‘Whānau and karakia got me through’
Shortly before Christmas 2020, Mereana found out she had rheumatic heart disease and needed surgery. Family and prayer helped her through the hard times. Now she’s sharing her story to help others. These are her words.
Ko Mereana Hona tōku ingoa. He uri ahau o te waka Mataatua Ngāti Awa Te Whānau ā Apanui. I tipu ake au i Whakatāne, i te taha tōku Whaea. Ko Te Ātihaunui a Pāpārangi tōku Pāpā.
Kei te ora tonu au koirā te mea nui, me tōku whānau tino rawe rātou.
My whānau are good and I’m still alive, that’s the main thing. I’m here to tell my story.
I have 10 children (my own children and my stepchildren) and 14 mokopuna (grandchildren). The majority of them live here in Tāmaki Makaurau. They’re my world. Through this whole ordeal they’ve been very supportive, and I couldn’t ask for anything better.
An unexpected Christmas
It was a week before Christmas 2020. I was short of breath and having these attacks, like anxiety attacks, where I couldn’t breathe. It was happening every hour and I thought, ‘That’s not normal!’ So, I went into A&E at Middlemore Hospital and that’s where it all started.
I’d had rheumatic fever and strep throat as a child, apparently, and it had done so much damage that I had two years to live. It could have been less. The doctor said, “Your heart’s not going to survive.”
Plus, I also had high blood pressure. At the time I found out, years ago, I’d thought, ‘High blood pressure, that’s okay.’ But left untreated it had enlarged my aorta (the largest artery in the body). So, I had quite a series of problems with my heart. I needed my aorta repaired and two heart valves replaced.
When the doctors told me I thought, ‘I can’t! I’ve got to have Christmas, and after that I’ve got a lot of work to do. I’ve got this plan, we’ve got these wānanga (meeting) plans, as you do.’ I said, “Oh I can’t be in here too long. Let’s just have that operation and we’ll be out in a week or so.”
Whānau and karakia
At first, it was really difficult for me to accept that I needed to have an operation. But then I thought it’s not about me, I need to get better so that I can share my life with my grandchildren and my children. I needed do it for them and for my partner. He was there for me every day. I needed to be strong for them. So those things made me well.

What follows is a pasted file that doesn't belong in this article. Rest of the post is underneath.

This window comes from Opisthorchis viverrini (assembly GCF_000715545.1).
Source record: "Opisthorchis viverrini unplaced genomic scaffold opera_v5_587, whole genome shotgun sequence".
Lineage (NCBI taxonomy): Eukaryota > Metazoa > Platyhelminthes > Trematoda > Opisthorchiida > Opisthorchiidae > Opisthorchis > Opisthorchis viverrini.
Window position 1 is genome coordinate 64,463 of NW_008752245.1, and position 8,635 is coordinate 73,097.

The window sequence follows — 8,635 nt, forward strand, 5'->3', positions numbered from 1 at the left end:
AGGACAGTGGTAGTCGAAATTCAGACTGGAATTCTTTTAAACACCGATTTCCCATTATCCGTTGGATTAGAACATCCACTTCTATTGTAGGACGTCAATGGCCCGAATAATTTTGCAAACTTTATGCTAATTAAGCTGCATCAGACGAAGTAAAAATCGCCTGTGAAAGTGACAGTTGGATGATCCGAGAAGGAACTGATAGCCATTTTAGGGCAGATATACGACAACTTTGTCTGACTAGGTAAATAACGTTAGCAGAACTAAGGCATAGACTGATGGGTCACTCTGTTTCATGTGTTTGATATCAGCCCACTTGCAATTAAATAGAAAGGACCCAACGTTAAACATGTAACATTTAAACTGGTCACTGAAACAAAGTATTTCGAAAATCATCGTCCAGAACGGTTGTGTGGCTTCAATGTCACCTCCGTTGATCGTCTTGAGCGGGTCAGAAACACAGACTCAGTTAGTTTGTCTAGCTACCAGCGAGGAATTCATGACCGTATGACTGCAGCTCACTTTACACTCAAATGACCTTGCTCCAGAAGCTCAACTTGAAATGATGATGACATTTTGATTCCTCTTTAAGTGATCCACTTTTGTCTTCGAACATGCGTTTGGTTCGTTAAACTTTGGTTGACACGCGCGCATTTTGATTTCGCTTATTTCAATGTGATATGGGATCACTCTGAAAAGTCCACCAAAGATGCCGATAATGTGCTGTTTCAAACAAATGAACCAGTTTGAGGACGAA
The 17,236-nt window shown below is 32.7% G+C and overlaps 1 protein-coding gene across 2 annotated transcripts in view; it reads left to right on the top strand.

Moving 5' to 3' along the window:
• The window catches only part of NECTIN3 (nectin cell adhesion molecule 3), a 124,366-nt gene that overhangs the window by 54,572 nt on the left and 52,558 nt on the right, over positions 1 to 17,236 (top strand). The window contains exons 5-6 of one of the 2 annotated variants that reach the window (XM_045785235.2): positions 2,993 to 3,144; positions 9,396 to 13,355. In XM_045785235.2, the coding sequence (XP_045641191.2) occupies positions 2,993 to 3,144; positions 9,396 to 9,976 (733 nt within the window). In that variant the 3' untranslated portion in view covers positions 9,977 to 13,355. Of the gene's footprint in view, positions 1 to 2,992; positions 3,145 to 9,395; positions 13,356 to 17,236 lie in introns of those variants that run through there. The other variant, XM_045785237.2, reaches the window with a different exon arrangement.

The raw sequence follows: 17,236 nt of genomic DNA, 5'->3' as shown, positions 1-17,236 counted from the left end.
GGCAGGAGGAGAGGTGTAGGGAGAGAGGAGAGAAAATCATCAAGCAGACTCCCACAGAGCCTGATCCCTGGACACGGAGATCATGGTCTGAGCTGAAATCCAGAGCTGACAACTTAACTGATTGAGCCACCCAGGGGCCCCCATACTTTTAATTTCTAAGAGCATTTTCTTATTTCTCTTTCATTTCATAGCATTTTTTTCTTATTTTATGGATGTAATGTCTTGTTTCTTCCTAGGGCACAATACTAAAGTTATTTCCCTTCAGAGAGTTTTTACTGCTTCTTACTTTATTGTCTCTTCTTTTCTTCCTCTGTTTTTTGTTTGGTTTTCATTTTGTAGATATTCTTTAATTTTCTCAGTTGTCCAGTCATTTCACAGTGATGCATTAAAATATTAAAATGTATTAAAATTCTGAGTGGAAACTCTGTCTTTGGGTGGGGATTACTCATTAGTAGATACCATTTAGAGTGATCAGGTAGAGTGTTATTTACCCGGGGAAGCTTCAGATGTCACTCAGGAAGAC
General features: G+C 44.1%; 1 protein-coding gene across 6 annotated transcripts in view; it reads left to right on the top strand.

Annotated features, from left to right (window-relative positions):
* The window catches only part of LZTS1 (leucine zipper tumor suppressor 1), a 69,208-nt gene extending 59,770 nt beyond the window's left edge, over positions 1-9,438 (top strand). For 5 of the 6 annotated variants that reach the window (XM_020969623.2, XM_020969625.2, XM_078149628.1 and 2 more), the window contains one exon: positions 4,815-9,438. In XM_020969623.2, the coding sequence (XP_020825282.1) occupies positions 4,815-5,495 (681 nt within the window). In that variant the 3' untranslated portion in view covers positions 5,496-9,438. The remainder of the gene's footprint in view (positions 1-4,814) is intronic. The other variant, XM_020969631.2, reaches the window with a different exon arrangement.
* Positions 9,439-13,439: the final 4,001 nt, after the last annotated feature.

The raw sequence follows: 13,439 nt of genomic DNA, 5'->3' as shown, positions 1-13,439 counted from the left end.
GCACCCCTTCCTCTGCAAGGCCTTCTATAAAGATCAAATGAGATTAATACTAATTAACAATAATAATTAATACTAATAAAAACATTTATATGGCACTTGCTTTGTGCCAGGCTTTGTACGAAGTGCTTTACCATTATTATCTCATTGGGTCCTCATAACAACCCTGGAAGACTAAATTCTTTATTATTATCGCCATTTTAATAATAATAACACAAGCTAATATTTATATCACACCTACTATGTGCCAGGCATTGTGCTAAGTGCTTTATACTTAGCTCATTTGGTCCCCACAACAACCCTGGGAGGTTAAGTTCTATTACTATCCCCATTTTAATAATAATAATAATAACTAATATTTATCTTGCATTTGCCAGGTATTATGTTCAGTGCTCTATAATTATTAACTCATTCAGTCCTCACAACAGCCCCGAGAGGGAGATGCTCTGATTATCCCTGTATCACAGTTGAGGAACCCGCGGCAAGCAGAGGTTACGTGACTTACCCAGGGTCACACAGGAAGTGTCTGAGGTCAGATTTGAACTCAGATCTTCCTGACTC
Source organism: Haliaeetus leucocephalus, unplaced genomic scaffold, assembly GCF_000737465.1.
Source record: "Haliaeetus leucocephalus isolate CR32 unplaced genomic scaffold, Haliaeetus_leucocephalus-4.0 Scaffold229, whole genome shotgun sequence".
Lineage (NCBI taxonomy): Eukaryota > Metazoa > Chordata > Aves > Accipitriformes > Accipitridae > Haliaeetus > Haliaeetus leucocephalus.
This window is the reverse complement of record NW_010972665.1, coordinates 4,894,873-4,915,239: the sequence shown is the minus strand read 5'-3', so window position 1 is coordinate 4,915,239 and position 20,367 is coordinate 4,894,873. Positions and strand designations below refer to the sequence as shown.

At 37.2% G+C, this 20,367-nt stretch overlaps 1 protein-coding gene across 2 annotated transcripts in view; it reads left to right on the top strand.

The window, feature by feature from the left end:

Another thing that helped me get better was my spiritual side. I have my connection with God, my connection with Io. I needed to look at that in terms of prayer, karakia prayer, and I knew that would help me.
It was such an experience. As well as the physical side, I needed something else to guide me and to caress me, and that was my spiritual side. And that helped me through it.
Living with the changes
There’s a few things that have changed, both physically and mentally. Something I was always proud of was my voice. I had quite a strong voice and I love waiata (songs) and anything Māori, even doing the karanga (calls used to welcome visitors onto the marae).
Unfortunately, the surgery has affected my korokoro (throat). I was quite disappointed but then I thought, ‘Kei te ora tonu koe – you’re still alive.’ And maybe in time it will get better.
Advice for whānau
Haere ki te tākuta. Tiakina to tinana me to hauora. Go to the doctor. Take care of your body and your overall wellbeing.
It’s about looking after yourself and not being shy about it. Just go and get regular checks and when you get medication, take it.
For example, I had high blood pressure. I’ve known I’ve had high blood pressure since I was 20. I didn’t take the pills and that affected my heart.
And take care of your body, if not for yourself for your grandchildren, they’re the next generation. They see how you drink, how you eat and all that stuff. So, it’s about teaching them the right things.
Get good support and find your purpose
Familiarity is the key to the wellbeing. It’s about knowing the right people and being able to access services – and knowing that people actually do care.
Also, one of the things I forgot, was that my whānau needed support too, in terms of processing it. It wasn’t just about me, it was about everyone I’m close to. They needed support as well. Even though they were my rongoā (healers), for my wellbeing, they needed rongoā too – they needed some sort of medicine for their wellbeing.
One thing I didn’t do well was take care of myself, I put everyone first except myself. That’s a trait or value that my Kuia (grandmother) and my Koroua (grandfather) bought us up with – to put others first. My children tell me: “Mum you need to look after yourself!”
But I’m getting there. It will take a while, but God’s given me a reason to live again. It’s about looking after myself and also I’ve got a new purpose in life. My purpose in life is to help others.